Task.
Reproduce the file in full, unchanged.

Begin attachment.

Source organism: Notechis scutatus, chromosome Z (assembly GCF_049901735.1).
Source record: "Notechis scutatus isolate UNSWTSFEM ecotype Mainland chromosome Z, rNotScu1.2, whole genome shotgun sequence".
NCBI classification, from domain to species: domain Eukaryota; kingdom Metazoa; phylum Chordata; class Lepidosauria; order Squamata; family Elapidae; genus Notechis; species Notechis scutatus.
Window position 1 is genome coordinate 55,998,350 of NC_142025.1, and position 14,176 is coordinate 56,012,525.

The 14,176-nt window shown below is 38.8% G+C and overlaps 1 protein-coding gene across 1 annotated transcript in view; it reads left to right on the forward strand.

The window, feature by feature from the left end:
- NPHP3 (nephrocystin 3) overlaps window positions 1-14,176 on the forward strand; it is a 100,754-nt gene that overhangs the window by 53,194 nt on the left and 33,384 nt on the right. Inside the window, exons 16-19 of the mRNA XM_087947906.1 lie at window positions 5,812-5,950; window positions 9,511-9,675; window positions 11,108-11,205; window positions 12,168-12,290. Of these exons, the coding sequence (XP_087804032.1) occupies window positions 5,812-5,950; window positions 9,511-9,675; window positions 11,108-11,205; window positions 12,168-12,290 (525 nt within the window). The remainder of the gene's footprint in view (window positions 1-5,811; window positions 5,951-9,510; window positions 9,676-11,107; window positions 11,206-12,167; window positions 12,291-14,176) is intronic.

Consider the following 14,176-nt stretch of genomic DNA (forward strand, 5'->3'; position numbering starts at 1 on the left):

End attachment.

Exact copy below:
Source organism: Notechis scutatus, chromosome Z (assembly GCF_049901735.1).
Source record: "Notechis scutatus isolate UNSWTSFEM ecotype Mainland chromosome Z, rNotScu1.2, whole genome shotgun sequence".
NCBI classification, from domain to species: domain Eukaryota; kingdom Metazoa; phylum Chordata; class Lepidosauria; order Squamata; family Elapidae; genus Notechis; species Notechis scutatus.
Window position 1 is genome coordinate 55,998,350 of NC_142025.1, and position 14,176 is coordinate 56,012,525.

The 14,176-nt window shown below is 38.8% G+C and overlaps 1 protein-coding gene across 1 annotated transcript in view; it reads left to right on the forward strand.

The window, feature by feature from the left end:
- NPHP3 (nephrocystin 3) overlaps window positions 1-14,176 on the forward strand; it is a 100,754-nt gene that overhangs the window by 53,194 nt on the left and 33,384 nt on the right. Inside the window, exons 16-19 of the mRNA XM_087947906.1 lie at window positions 5,812-5,950; window positions 9,511-9,675; window positions 11,108-11,205; window positions 12,168-12,290. Of these exons, the coding sequence (XP_087804032.1) occupies window positions 5,812-5,950; window positions 9,511-9,675; window positions 11,108-11,205; window positions 12,168-12,290 (525 nt within the window). The remainder of the gene's footprint in view (window positions 1-5,811; window positions 5,951-9,510; window positions 9,676-11,107; window positions 11,206-12,167; window positions 12,291-14,176) is intronic.

Consider the following 14,176-nt stretch of genomic DNA (forward strand, 5'->3'; position numbering starts at 1 on the left):